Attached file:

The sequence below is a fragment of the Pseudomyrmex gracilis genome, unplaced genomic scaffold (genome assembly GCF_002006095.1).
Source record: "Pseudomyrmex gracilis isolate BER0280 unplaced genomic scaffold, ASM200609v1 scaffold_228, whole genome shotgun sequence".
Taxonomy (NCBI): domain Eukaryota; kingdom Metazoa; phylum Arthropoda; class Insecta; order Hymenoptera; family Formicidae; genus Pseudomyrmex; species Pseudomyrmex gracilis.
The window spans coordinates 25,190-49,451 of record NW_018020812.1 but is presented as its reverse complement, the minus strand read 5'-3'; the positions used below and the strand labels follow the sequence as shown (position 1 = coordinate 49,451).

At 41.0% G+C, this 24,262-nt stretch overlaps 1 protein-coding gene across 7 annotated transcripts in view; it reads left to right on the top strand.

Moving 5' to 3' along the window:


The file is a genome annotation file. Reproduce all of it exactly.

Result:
The sequence below is a fragment of the Pseudomyrmex gracilis genome, unplaced genomic scaffold (genome assembly GCF_002006095.1).
Source record: "Pseudomyrmex gracilis isolate BER0280 unplaced genomic scaffold, ASM200609v1 scaffold_228, whole genome shotgun sequence".
Taxonomy (NCBI): domain Eukaryota; kingdom Metazoa; phylum Arthropoda; class Insecta; order Hymenoptera; family Formicidae; genus Pseudomyrmex; species Pseudomyrmex gracilis.
The window spans coordinates 25,190-49,451 of record NW_018020812.1 but is presented as its reverse complement, the minus strand read 5'-3'; the positions used below and the strand labels follow the sequence as shown (position 1 = coordinate 49,451).

At 41.0% G+C, this 24,262-nt stretch overlaps 1 protein-coding gene across 7 annotated transcripts in view; it reads left to right on the top strand.

Moving 5' to 3' along the window: